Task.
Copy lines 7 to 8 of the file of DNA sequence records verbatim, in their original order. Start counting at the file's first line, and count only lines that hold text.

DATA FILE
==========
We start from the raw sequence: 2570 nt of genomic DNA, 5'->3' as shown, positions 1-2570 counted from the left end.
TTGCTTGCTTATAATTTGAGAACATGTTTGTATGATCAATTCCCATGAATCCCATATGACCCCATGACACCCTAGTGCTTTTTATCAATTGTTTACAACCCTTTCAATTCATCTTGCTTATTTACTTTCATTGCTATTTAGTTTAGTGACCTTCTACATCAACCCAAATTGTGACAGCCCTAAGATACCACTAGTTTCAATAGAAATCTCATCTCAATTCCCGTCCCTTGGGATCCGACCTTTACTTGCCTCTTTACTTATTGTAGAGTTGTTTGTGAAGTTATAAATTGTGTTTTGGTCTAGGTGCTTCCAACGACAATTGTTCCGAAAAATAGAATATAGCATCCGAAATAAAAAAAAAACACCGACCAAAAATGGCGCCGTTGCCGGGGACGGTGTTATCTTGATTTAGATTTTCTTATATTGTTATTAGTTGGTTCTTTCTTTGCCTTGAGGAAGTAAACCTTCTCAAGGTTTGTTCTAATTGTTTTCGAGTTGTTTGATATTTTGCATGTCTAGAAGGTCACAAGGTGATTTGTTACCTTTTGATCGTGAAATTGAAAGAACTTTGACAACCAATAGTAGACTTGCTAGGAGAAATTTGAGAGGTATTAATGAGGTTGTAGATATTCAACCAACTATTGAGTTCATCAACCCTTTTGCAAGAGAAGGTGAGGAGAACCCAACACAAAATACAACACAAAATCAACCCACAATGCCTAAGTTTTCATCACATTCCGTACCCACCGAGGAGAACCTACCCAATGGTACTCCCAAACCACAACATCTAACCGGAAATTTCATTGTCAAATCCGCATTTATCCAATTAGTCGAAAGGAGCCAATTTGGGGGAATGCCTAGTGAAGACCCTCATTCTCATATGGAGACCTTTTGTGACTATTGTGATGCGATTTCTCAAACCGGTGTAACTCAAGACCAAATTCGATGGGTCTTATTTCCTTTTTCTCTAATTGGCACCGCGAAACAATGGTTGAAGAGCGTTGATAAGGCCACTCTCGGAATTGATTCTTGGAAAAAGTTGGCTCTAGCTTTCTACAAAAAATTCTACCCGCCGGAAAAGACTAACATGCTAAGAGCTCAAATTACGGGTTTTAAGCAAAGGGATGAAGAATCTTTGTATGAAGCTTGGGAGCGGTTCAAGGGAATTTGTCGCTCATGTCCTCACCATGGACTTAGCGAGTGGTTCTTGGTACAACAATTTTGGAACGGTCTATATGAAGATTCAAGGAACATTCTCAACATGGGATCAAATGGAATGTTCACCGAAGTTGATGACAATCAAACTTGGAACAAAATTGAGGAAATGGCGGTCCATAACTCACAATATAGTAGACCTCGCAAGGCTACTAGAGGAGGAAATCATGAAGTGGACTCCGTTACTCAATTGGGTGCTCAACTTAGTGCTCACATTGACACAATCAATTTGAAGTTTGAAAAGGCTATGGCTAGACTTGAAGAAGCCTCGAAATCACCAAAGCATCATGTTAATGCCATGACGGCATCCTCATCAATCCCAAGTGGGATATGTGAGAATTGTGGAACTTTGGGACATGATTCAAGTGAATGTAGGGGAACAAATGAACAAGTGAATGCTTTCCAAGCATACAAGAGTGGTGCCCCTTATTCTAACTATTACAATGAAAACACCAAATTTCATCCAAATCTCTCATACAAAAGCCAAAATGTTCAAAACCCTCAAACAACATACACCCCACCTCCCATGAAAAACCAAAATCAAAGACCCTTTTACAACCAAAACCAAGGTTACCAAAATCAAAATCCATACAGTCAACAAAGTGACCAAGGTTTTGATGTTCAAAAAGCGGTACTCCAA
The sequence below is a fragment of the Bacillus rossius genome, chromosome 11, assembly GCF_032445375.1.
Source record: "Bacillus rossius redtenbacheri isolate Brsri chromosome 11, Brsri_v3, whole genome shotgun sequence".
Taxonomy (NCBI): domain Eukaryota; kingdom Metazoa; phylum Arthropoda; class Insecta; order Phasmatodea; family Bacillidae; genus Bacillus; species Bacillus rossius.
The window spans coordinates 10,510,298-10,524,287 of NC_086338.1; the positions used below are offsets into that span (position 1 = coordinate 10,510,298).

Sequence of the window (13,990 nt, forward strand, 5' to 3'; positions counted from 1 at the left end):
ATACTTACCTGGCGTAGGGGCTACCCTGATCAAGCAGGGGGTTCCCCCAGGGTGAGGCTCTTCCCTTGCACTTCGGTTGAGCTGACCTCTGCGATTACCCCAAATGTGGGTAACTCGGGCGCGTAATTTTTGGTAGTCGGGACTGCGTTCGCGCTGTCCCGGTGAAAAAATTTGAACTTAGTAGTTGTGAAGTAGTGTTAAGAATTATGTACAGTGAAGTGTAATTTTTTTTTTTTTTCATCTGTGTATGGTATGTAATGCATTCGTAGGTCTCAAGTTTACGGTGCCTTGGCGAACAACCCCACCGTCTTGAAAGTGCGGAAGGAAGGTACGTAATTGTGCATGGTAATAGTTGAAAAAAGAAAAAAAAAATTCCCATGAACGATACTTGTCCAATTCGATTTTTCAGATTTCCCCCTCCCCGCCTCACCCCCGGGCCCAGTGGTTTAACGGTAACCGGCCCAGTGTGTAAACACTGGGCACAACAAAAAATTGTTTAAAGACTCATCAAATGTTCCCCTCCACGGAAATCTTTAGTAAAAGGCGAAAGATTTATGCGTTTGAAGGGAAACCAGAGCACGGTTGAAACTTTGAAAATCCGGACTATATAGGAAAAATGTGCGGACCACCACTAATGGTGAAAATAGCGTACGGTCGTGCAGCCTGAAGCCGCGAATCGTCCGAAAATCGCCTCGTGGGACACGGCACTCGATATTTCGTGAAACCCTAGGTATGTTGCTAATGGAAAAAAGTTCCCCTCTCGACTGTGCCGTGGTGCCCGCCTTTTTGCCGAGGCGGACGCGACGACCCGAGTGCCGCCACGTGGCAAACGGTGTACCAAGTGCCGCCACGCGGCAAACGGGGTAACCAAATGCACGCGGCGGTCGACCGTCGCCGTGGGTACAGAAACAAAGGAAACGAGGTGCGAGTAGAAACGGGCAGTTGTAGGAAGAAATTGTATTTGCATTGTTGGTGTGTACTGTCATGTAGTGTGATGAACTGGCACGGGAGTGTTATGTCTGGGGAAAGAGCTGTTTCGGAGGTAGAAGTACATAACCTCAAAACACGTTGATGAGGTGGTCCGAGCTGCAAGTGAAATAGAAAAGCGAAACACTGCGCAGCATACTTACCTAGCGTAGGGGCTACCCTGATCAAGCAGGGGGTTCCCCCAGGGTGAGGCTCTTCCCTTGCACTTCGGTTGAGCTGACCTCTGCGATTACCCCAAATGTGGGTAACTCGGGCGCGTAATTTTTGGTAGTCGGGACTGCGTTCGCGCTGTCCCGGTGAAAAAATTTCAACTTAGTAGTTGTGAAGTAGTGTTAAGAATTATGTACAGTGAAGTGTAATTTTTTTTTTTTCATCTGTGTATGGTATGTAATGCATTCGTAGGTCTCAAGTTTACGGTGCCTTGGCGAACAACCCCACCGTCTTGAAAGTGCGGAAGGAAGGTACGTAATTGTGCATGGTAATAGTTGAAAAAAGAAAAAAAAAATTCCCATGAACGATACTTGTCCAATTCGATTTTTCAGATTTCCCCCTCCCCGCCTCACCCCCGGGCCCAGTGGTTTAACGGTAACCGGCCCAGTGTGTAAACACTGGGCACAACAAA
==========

Sequence of the window (13,990 nt, forward strand, 5' to 3'; positions counted from 1 at the left end):
ATACTTACCTGGCGTAGGGGCTACCCTGATCAAGCAGGGGGTTCCCCCAGGGTGAGGCTCTTCCCTTGCACTTCGGTTGAGCTGACCTCTGCGATTACCCCAAATGTGGGTAACTCGGGCGCGTAATTTTTGGTAGTCGGGACTGCGTTCGCGCTGTCCCGGTGAAAAAATTTGAACTTAGTAGTTGTGAAGTAGTGTTAAGAATTATGTACAGTGAAGTGTAATTTTTTTTTTTTTTCATCTGTGTATGGTATGTAATGCATTCGTAGGTCTCAAGTTTACGGTGCCTTGGCGAACAACCCCACCGTCTTGAAAGTGCGGAAGGAAGGTACGTAATTGTGCATGGTAATAGTTGAAAAAAGAAAAAAAAAATTCCCATGAACGATACTTGTCCAATTCGATTTTTCAGATTTCCCCCTCCCCGCCTCACCCCCGGGCCCAGTGGTTTAACGGTAACCGGCCCAGTGTGTAAACACTGGGCACAACAAAAAATTGTTTAAAGACTCATCAAATGTTCCCCTCCACGGAAATCTTTAGTAAAAGGCGAAAGATTTATGCGTTTGAAGGGAAACCAGAGCACGGTTGAAACTTTGAAAATCCGGACTATATAGGAAAAATGTGCGGACCACCACTAATGGTGAAAATAGCGTACGGTCGTGCAGCCTGAAGCCGCGAATCGTCCGAAAATCGCCTCGTGGGACACGGCACTCGATATTTCGTGAAACCCTAGGTATGTTGCTAATGGAAAAAAGTTCCCCTCTCGACTGTGCCGTGGTGCCCGCCTTTTTGCCGAGGCGGACGCGACGACCCGAGTGCCGCCACGTGGCAAACGGTGTACCAAGTGCCGCCACGCGGCAAACGGGGTAACCAAATGCACGCGGCGGTCGACCGTCGCCGTGGGTACAGAAACAAAGGAAACGAGGTGCGAGTAGAAACGGGCAGTTGTAGGAAGAAATTGTATTTGCATTGTTGGTGTGTACTGTCATGTAGTGTGATGAACTGGCACGGGAGTGTTATGTCTGGGGAAAGAGCTGTTTCGGAGGTAGAAGTACATAACCTCAAAACACGTTGATGAGGTGGTCCGAGCTGCAAGTGAAATAGAAAAGCGAAACACTGCGCAGCATACTTACCTAGCGTAGGGGCTACCCTGATCAAGCAGGGGGTTCCCCCAGGGTGAGGCTCTTCCCTTGCACTTCGGTTGAGCTGACCTCTGCGATTACCCCAAATGTGGGTAACTCGGGCGCGTAATTTTTGGTAGTCGGGACTGCGTTCGCGCTGTCCCGGTGAAAAAATTTCAACTTAGTAGTTGTGAAGTAGTGTTAAGAATTATGTACAGTGAAGTGTAATTTTTTTTTTTTCATCTGTGTATGGTATGTAATGCATTCGTAGGTCTCAAGTTTACGGTGCCTTGGCGAACAACCCCACCGTCTTGAAAGTGCGGAAGGAAGGTACGTAATTGTGCATGGTAATAGTTGAAAAAAGAAAAAAAAAATTCCCATGAACGATACTTGTCCAATTCGATTTTTCAGATTTCCCCCTCCCCGCCTCACCCCCGGGCCCAGTGGTTTAACGGTAACCGGCCCAGTGTGTAAACACTGGGCACAACAAA